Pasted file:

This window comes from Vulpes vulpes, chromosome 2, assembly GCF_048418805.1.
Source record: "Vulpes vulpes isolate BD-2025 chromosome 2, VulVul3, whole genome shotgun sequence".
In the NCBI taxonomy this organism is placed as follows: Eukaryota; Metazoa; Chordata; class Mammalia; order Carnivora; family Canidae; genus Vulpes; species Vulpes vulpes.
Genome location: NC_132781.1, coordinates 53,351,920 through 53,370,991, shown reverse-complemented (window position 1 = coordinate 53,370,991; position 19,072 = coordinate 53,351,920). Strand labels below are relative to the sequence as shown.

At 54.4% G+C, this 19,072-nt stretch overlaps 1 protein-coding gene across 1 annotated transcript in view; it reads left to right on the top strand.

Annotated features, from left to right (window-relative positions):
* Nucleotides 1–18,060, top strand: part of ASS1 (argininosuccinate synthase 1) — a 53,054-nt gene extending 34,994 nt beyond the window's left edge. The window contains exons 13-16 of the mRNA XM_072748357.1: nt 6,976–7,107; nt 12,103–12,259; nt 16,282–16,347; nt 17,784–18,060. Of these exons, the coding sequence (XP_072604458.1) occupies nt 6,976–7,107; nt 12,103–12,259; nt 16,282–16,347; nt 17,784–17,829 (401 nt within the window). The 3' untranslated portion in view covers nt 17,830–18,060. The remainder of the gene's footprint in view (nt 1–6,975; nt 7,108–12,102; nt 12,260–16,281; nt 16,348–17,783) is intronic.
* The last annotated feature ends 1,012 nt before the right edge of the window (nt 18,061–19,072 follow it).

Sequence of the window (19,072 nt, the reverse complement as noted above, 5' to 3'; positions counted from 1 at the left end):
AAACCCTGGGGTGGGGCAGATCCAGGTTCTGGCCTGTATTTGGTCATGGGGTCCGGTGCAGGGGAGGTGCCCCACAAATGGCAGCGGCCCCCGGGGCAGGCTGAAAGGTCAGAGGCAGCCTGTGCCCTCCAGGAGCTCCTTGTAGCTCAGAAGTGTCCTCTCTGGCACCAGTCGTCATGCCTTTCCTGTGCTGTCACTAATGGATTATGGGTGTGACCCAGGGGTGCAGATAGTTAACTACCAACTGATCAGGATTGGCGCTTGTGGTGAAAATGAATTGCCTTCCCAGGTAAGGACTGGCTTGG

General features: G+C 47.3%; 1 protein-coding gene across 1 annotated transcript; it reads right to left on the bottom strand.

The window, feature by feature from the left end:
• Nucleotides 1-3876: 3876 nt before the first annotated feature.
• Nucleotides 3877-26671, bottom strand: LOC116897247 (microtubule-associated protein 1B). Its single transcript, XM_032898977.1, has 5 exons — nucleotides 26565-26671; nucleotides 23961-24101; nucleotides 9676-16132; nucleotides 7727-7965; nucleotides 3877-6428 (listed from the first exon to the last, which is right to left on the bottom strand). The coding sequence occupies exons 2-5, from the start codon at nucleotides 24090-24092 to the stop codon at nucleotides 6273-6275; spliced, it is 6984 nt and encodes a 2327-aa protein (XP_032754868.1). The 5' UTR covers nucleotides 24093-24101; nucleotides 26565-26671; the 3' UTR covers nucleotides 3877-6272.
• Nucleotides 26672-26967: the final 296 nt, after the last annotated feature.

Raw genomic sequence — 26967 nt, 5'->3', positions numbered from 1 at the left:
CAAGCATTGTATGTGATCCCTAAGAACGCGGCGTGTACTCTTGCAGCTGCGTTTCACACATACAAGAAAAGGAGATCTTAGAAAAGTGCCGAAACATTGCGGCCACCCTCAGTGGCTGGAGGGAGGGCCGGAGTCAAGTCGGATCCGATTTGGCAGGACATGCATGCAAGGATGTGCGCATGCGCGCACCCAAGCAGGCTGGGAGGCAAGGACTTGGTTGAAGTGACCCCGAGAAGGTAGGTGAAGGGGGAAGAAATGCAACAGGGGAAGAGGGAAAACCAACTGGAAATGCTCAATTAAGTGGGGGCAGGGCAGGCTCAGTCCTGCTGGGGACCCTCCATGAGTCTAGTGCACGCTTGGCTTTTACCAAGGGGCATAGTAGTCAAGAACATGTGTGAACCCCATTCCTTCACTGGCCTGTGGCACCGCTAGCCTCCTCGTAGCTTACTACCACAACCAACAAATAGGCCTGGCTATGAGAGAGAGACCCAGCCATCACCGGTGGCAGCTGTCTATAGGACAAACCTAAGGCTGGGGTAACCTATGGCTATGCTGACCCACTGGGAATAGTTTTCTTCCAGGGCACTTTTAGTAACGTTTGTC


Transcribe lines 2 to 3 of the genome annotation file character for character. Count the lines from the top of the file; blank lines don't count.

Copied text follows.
Source record: "Vulpes vulpes isolate BD-2025 chromosome 2, VulVul3, whole genome shotgun sequence".
In the NCBI taxonomy this organism is placed as follows: Eukaryota; Metazoa; Chordata; class Mammalia; order Carnivora; family Canidae; genus Vulpes; species Vulpes vulpes.